UK regional Flybe spreads its European wings
Andreas Spaeth – European bureau chief.
30 Nov 2016
Carrier estimates 39 million people in Western Europe are underserved by regional connectivity.
Brexit and other uncertainties are not stopping UK regional carrier Flybe from planning an ambitious expansion that takes it beyond Britain and into continental Europe.
In August this year, Flybe launched its first two routes not touching its home market: from Hanover in northern Germany to both Lyon, in France, and Italy’s Milan-Malpensa.
It is not planning to replicate the 15 per cent capacity expansion seen in the past financial year but is looking at an increase of 6 per cent. By March next year, it’s fleet will consist of 85 aircraft, 11 more than a year earlier, with 60 Q400s among them.
But Flybe hasn’t lowered its ambitions by any means.
“We have a desire to be European”, says chief revenue officer Vincent Hodder. “And there is no better time than now to start this journey into the future.
“You have to distinguish between a short-term uncertainty and the long-term success of the Flybe business model.”
Hodder says there are currently about 13 million passengers travelling on routes not served by low-cost carriers or with very limited competition on them.
“We are a regional airline flying underneath the radar of LCCs, which is a great opportunity,’’ he adds.
On a whopping 80 per cent of its 218 routes, serving 75 destinations in ten countries, Flybe flies without any competition. It faces competition from easyJet on just 10 routes
Flybe’s big advantage here is its efficient fleet of Q400s and it will have 54 at year-end. The regional carrier is the second biggest operator of the turboprop worldwide and, with just 78 seats, the aircraft enable it to operate a route profitably if it yields 40,000 passengers annually.
By contrast, easyJet needs at least 100,000 paying customers per year to profitably operate a route with an Airbus A319.
Flybe estimates 39 million people in Western Europe are currently underserved with regional connectivity.
“If we could carry just 10 per cent of that, we could double in size”, calculates Hodder.
While this bold vision could be acutely threatened by Brexit, Hodder insists: “I don’t think Brexit will force us to give up such routes as Hanover to Lyon. We will always find ways to get around restrictions that might be imposed by governments. One of our great advantages is to be flexible and adapt to change, and very quickly.”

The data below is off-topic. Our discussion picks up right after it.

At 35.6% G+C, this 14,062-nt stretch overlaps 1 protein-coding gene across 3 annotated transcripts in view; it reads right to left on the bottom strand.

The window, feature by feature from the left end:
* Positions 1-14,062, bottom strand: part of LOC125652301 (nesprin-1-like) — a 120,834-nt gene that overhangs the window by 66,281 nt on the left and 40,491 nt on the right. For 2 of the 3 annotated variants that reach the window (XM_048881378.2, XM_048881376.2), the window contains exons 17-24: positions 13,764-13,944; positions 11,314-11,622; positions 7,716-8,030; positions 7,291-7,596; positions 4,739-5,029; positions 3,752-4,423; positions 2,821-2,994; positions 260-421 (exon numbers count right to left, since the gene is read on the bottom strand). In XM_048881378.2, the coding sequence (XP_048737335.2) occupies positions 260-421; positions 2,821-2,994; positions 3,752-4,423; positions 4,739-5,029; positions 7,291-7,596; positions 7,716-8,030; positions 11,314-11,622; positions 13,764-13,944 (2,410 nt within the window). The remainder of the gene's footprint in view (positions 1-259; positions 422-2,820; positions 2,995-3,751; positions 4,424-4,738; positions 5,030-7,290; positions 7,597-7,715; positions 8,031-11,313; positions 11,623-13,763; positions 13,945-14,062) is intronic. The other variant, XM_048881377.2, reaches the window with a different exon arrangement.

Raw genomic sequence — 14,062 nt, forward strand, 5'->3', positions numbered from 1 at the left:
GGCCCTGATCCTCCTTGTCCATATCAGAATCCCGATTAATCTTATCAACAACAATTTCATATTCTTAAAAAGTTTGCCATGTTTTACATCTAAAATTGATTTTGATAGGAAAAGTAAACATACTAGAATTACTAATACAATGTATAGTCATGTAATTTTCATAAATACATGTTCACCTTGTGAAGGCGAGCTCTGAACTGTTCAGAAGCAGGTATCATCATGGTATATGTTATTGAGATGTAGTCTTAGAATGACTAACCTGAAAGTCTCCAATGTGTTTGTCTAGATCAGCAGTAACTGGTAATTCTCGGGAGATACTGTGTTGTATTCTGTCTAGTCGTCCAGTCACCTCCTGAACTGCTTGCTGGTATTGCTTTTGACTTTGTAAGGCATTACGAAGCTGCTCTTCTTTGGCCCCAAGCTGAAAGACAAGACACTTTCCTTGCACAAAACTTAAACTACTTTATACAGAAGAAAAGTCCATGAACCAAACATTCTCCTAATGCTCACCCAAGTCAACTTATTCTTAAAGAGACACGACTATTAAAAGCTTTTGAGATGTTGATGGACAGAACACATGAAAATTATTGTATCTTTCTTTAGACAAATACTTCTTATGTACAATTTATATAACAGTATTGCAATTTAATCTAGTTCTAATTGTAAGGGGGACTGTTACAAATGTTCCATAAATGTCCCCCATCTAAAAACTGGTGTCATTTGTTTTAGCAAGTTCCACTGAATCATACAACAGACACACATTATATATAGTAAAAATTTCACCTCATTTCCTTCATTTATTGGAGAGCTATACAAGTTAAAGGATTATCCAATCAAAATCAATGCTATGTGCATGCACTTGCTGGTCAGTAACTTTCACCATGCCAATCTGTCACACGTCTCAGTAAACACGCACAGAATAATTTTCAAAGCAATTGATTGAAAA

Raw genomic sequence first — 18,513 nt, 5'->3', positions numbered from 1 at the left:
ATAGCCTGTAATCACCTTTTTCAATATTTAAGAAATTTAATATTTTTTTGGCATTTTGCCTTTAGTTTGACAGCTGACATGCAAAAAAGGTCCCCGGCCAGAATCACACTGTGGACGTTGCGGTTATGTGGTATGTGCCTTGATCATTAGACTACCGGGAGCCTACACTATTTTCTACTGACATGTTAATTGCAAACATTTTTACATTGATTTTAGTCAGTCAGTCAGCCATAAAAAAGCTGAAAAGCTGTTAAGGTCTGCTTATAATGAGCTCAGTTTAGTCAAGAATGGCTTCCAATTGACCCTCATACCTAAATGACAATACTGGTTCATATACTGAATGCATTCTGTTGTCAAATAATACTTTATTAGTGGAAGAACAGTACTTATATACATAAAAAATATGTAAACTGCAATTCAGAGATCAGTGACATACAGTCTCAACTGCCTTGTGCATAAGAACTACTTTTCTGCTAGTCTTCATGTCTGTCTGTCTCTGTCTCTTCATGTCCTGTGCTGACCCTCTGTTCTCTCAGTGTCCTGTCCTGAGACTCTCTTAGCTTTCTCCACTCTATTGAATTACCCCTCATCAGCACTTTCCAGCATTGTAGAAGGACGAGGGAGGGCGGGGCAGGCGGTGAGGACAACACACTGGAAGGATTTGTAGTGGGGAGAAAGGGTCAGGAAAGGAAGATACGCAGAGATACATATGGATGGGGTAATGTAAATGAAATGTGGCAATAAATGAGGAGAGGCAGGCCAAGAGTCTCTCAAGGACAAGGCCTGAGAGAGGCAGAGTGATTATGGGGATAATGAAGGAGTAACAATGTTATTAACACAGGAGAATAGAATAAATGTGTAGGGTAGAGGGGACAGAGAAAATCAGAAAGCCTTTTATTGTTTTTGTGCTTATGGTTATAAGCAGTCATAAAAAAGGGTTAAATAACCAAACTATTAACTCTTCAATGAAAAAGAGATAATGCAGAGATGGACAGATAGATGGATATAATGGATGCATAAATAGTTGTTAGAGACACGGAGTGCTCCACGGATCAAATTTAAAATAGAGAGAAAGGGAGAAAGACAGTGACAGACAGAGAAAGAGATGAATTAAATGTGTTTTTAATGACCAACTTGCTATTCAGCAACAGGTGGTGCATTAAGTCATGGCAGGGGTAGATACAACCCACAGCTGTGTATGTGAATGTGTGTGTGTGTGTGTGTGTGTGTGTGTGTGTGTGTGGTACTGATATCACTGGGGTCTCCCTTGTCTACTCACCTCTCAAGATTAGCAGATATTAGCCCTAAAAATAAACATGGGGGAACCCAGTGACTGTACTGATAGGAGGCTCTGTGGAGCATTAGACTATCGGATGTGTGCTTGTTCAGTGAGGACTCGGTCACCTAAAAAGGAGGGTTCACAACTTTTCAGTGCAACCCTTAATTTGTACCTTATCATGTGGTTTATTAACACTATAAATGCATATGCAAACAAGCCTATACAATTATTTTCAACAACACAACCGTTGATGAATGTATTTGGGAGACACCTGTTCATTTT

A major focus for Flybe currently is on Germany, where it an expanded offering will see Düsseldorf become Flybe’s first base outside the UK by fall 2017.
“We plan to station initially three Q400s there and hire German crews for cockpit and cabin”, says chief operations officer Luke Farajallah.
Another aspect of Flybe’s success is its ability to combine elements of both network carriers and LCCs. It operates a decentralised route network means it operates from 10 bases in addition to its corporate headquarters in the southern English city of Exeter.
The biggest base is Birmingham, where currently 11 of its total fleet of 76 aircraft are stationed, followed by Southampton, with nine aircraft, and Belfast with eight.
It serves 40 regional airports in the UK and boasts by far the densest domestic network.
“One of two passengers flying within the UK without touching London is a Flybe customer”, says Hodder. “We are operating 53 per cent of all domestic flights within the main British isle.”
The airline was founded in 1979 as Jersey European Airlines but became British European from 2000 before adopting its current name in 2002.
It came close to bankruptcy in 2014 but chief executive Saad Hammad, who arrived in 2013, succeeded in turning around the company and returning it to profit in 2015-16.
In the first half of 2016-17, however, profits halved and in October, Hammad unexpectedly resigned without giving reasons.
The departure came as British airlines face an uncertain future with little clarity about the ramifications of Brexit and what traffic rights they will have to the continent, and within the European Union.
At the same time, the pound weakened and lacklustre passenger demand and overcapacities in the European short haul markets further worsened the outlook.
During the first half of 2016-17, Flybe’s capacity increased 13.5 per cent while actual passenger numbers only rose by about 7 per cent, prompting load factors to fall to 72 per cent.
“We have an offering of frequencies and density in our schedules equal to a network airline, and a cost base like an LCC,’’ says Hodder. “We sell 80 per cent of our tickets via our website, another LCC element.
“At the same time, more like a network carrier, we are working a lot with codeshare agreements and interlining, with Air France, Etihad, Emirates or Virgin Atlantic, in Europe also with Air Berlin now.’’